I would rule that any metallic piece of clothing whose design looks like armor, smells like armor and quacks like armor is armor. It should qualify as armor for the purposes of the druid's restriction. Anything else just feels like meta gaming. The restriction is not just a mechanic, but something the character class itself is aware of in-game. They do not willingly do it. A character claiming that he could do it (as opposed to a player making the claim) should require a reason from the character's point of view. The character can't point to the list in the PHB, so if the character wants to violate the restriction, he should have to use an in-game line of reasoning. There is no reasonable in-game rationale for not calling a helmet armor.

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    \$\begingroup\$ +1 for requiring the character to come up with a compelling reason to use a metal helmet, as opposed to the player. \$\endgroup\$ Commented May 30, 2016 at 9:22
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    \$\begingroup\$ By your definition, then, are magical helms that don't confer an AC bonus armour? Does a helm of teleportation "quack like armour"? \$\endgroup\$ Commented May 30, 2016 at 15:26
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    \$\begingroup\$ @Christopher Yes, since it is not "hat" or "cap" of teleportation, but "helm". A helm is traditionally a piece of armor. IDHMBIFOM, so I don't know if there's anything in the description of the magic item that predisposes it to be made of metal, so a DM who wanted his Druid PC to have such an item could easily make one of wood or bone. But yes, and mainly because I want to be perhaps the first person to type this in the English language, "a helm quacks like armor." :) \$\endgroup\$ Commented May 30, 2016 at 16:02

Armour is a specifically defined mechanic. The list of what is considered armour can be found on PH pages 144–145.

Plate armour includes a helm, but none of the other armours list a helmet as part of the garb.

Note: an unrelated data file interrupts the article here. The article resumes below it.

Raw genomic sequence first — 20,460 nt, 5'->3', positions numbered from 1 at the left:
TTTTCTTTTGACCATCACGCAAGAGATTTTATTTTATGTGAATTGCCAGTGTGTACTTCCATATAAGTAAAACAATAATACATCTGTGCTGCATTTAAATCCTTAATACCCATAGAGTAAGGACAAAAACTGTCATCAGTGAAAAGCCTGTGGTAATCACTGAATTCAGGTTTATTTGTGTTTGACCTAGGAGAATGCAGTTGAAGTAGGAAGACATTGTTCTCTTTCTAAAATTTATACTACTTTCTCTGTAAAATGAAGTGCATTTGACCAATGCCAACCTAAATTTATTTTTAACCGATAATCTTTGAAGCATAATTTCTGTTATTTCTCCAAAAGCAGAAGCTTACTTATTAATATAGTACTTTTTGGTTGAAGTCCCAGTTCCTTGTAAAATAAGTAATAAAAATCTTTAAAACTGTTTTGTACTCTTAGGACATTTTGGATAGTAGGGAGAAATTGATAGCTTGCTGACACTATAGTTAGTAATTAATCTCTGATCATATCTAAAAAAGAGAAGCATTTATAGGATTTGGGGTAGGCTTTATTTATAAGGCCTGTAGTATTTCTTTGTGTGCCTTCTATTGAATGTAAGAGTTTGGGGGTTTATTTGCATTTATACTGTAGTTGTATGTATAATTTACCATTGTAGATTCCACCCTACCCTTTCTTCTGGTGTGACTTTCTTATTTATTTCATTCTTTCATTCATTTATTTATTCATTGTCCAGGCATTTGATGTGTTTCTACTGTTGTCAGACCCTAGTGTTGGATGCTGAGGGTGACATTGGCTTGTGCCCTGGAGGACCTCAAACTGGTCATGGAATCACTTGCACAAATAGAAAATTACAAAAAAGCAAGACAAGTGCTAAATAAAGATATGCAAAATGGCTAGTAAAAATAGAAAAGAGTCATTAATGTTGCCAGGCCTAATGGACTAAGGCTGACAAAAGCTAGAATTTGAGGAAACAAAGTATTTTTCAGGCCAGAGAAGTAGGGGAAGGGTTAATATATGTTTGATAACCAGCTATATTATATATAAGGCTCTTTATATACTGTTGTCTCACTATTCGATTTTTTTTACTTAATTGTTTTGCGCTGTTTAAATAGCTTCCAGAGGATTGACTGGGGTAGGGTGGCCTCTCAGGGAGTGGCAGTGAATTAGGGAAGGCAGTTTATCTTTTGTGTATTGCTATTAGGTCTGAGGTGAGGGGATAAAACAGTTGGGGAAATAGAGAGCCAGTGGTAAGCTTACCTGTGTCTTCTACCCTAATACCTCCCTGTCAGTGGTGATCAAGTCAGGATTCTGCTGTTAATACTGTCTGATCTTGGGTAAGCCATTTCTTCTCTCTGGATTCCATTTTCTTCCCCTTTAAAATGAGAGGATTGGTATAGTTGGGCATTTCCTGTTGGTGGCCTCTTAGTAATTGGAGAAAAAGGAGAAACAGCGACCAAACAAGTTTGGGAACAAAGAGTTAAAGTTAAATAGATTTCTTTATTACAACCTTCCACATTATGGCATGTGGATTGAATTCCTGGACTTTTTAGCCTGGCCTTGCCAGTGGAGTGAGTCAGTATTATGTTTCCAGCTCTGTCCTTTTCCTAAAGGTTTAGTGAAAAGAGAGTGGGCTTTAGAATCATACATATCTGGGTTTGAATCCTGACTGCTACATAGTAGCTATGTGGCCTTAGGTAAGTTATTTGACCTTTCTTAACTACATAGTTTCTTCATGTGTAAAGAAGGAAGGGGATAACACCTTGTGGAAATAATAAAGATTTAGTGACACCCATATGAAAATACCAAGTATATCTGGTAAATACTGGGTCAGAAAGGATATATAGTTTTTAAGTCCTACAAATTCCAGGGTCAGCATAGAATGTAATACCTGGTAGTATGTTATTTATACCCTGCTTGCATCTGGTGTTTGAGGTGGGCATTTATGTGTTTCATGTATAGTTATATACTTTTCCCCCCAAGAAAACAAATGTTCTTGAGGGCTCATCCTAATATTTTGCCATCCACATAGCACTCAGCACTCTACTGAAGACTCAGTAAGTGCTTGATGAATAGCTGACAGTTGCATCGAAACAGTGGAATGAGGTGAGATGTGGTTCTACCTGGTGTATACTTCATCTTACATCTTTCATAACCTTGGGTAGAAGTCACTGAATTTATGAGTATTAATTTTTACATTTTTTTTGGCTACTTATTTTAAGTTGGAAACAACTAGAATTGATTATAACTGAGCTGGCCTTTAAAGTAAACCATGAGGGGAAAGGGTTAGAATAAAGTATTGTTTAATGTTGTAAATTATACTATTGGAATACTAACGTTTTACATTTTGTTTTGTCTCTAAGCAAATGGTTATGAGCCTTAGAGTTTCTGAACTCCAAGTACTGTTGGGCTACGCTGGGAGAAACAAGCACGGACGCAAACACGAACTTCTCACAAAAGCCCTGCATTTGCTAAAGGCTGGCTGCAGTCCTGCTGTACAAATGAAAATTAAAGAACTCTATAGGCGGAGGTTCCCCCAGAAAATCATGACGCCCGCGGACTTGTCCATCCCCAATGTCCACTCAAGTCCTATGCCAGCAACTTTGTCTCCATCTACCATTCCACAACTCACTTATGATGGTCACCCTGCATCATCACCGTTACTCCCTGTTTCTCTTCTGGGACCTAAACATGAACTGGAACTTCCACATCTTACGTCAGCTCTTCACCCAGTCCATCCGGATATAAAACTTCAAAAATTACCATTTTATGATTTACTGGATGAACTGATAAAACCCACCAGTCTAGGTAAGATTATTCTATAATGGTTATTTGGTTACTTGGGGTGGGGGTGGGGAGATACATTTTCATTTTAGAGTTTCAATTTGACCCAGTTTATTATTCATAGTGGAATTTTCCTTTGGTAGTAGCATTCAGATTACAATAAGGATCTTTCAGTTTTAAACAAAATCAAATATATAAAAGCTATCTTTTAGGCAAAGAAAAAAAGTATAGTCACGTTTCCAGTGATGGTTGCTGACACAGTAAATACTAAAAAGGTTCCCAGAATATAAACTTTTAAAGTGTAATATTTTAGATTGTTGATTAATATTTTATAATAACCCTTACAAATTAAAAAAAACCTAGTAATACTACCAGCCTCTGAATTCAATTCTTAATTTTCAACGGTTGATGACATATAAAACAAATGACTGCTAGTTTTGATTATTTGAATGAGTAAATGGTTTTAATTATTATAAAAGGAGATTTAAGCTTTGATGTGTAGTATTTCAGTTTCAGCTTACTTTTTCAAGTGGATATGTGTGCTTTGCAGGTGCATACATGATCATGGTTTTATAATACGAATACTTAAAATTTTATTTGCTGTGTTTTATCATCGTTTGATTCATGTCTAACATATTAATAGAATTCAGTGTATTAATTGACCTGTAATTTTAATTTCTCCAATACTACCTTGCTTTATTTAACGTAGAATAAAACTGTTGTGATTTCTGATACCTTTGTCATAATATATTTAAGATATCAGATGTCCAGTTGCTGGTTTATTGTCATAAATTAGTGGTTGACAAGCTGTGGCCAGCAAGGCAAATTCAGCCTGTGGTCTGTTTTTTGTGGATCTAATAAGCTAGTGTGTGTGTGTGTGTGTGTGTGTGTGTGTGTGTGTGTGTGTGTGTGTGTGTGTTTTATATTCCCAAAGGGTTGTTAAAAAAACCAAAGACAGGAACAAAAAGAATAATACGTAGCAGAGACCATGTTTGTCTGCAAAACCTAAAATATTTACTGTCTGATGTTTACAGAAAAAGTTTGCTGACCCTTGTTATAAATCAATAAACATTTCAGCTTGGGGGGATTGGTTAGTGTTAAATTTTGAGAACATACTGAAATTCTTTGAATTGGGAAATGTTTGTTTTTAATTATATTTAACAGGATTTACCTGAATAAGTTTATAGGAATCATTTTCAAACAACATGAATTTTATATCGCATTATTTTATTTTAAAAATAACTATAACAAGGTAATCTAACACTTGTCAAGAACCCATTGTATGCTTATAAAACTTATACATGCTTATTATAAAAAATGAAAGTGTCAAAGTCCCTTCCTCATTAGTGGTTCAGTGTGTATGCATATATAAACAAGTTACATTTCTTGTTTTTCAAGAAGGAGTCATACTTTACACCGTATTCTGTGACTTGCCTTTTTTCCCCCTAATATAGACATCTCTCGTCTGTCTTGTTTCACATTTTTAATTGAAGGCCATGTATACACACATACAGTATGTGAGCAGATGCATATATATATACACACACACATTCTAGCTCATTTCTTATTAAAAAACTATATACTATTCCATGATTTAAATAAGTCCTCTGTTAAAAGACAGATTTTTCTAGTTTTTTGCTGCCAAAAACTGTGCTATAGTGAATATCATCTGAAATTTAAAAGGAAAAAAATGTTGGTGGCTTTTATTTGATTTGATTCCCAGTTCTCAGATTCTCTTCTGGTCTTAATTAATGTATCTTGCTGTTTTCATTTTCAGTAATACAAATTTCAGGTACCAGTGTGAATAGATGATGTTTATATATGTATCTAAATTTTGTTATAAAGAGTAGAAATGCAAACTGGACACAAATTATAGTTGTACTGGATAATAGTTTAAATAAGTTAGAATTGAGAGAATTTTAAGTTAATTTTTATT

Because druids are only restricted in the armour they wear (per PH65), they can wear magical hats, helms1, circlets, tiaras, and any other piece of headwear that is made of metal.

Your Questions

Would a Druid ever want to wear a helmet if it is made of metal?

Yes, there are several magical wondrous items (not armour) that fit on the head that are made of metal.

Are helmets considered part of the armor?

Only with plate armour, where it's specifically called out that it includes a helmet. No other metal armour is noted to include a helm.

1Helms that are not part of plate armour. For example the helm of telepathy & helm of teleportation. They are all categorized as wondrous items, not armour.


As far as I can tell, the rules are silent on whether a helmet alone is considered "armor".

That means that this is a case where the DM has to exercise common sense. It could be argued that the intention of the rule is that Druids do not want to wear metal at all. That would include helmets.

That said, I assume that there is some mechanical consideration in there as well. Perhaps they worked out that a balance problem would be created if Druids were allowed to wear mail and plate. What that problem might be I have no idea, but the 5e designers knew what they were doing. Magic item helmets would not mess with this balancing issue, so you could allow them on those grounds.

Also, if Druids can't stand metal, why do they wield metal weapons, or wear metal rings and amulets.

Unfortunately, I don't think this question can be answered by the rules. Ultimately therefore, this is up to the DM.